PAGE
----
A New Day: New Jerusalem, Part 1

Most people love new things.

Maybe you’re one of those people who always has to have the newest piece of technology. I have a friend who is usually the first one in line to get the new iPhone when it comes out.

Maybe it’s new clothes or the feel of a “new look.” You might be one of those people who just loves changing the color of their hair. I’m finding that my hair color is changing without having to do anything to it at all!

Whether it’s the “new car smell” or the latest episode of our favorite show, neuroscientists say that novelty opens up the reward center in our brains. I love it when my favorite band puts out new music while my wife insists that we need a new couch.

Most people love new things.

And here’s the thing: God likes new things, too.

We’re studying through the book of Isaiah together right now and the prophet makes this point quite clearly. In passage after passage, we see how God was at work in Isaiah’s day to make all things new. Isaiah receives a vision of what is to come — the afterlife, we might call it. But Isaiah uses language like “new heavens and new earth” to describe this glorious vision of the eternity we’ll enjoy with God. Most Christians shorten this vision of eternity down to a single word: heaven. But in the spirit of “calling Bible things by Bible names,” we would do well to note Isaiah’s language. Some Christians picture heaven as a place residing up in the clouds somewhere but the biblical hope of eternity is resurrected bodies in a renewed creation — the earth made new. That’s what “new heavens and new earth” (Isaiah 65:17; 66:22; 2 Peter 3:13; Rev. 21:1) means.

And part of this renewed earth includes a New Jerusalem, the holy city of God. One of the ways we can know what heaven will be like is by looking at what Isaiah has to say about the New Jerusalem. Interestingly, Isaiah receives this vision of New Jerusalem in the midst of some really difficult days in earthly Jerusalem. And if you’re troubled by some of the things you see happening in our day, then I think this vision of New Jerusalem and eternity can bring you hope just like it brought hope to Isaiah’s original audience.

The word that Isaiah the son of Amoz saw concerning Judah and Jerusalem.

Isaiah 2:1

Interesting — this is the word Isaiah “saw.” How do you see a word? Well, this is a clue that something transcendent is going on here. This is a vision Isaiah receives. He calls it a “word” because it has been spoken by God. And as Isaiah will say elsewhere, God’s word does not return to Him empty but it accomplishes the purposes for which He sends it. So Isaiah receives this word from the Lord, but it unfolds in the form of a vision.

And it concerns Judah and, more specifically, Jerusalem. Listen to what Isaiah sees.

It shall come to pass in the latter days that the mountain of the Lord shall be established as the highest of the mountains, and shall be lifted up above the hills; and all the nations shall flow to it, and many peoples shall come, and say: “Come, let us go up to the mountain of the Lord, to the house of the God of Jacob, that he may teach us his ways and that we may walk in his paths.” For out of Zion shall go forth the law, and the word of the Lord from Jerusalem. He shall judge between the nations, and shall decide disputes for many peoples; and they shall beat their swords into plowshares, and their spears into pruning hooks; nation shall not lift up sword against nation, neither shall they learn war anymore.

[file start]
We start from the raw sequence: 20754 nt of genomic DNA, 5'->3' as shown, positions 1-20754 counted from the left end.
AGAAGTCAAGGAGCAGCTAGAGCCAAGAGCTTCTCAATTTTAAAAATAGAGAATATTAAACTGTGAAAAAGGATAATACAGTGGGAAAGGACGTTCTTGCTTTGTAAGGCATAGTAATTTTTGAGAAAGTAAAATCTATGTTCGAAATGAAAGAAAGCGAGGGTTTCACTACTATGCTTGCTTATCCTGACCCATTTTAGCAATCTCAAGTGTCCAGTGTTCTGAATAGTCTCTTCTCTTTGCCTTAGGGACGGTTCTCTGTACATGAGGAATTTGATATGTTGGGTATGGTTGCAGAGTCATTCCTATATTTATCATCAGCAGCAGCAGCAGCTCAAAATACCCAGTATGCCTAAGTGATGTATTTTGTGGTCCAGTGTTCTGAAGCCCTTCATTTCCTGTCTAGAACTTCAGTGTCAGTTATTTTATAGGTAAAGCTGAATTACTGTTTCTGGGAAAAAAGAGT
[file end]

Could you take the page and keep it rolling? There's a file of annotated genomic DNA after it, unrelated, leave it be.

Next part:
Isaiah 2:2-4

Isaiah receives a vision of something that will come to pass in the “latter days.” This is a phrase that you find in a lot of biblical prophecy. Many times it refers to what God is going to do “at the end” which is why it is translated as “the end of days” in some Bibles.

Isaiah sees a day when God will do something new: when God will transform Jerusalem. Jerusalem is located in the hill country of Israel but Isaiah sees a day when Jerusalem will be made new and lifted up above all other mountains. This is the vision of the New Jerusalem, which Isaiah will return to repeatedly in his preaching. New Jerusalem will be situated on Zion, the highest of mountains because it will bear the name of the One who has been given the name above all names (Philippians 2), Jesus the Messiah. This is a picture of what we often refer to as “heaven.”

Hundreds of years before Isaiah, Moses had ascended Mount Sinai to receive the Torah, to receive instruction from God Himself. New Jerusalem is pictured as a New Mount Sinai — only this time, instead of Moses climbing the mountain to receive the word from God, Isaiah says many peoples and nations will flow to it. They will say, Let’s go up to the mountain of the Lord…that he may teach us his ways. Although Isaiah delivers this message to the people of his day, the New Jerusalem will not be exclusive to Judah or Israel. This text is yet another reminder that God has always determined that the work of the Messiah would be for all people — including the Gentiles.

God’s Word goes out from New Jerusalem and her citizens are peaceable. Because they have heard the word of the Lord, the citizens of New Jerusalem will beat their swords into plowshares, and their spears into pruning hooks. Humanity will have no need for weaponry there, because we will learn war no more in that place. May the Lord hasten the day when all human bickering and fighting comes to an end in the New Jerusalem.

This is quite a vision. And it gives us just the slightest glimpse into God’s eternal purposes.

This entry was posted in Eschatology, Isaiah, Scripture, Theology. Bookmark the permalink.

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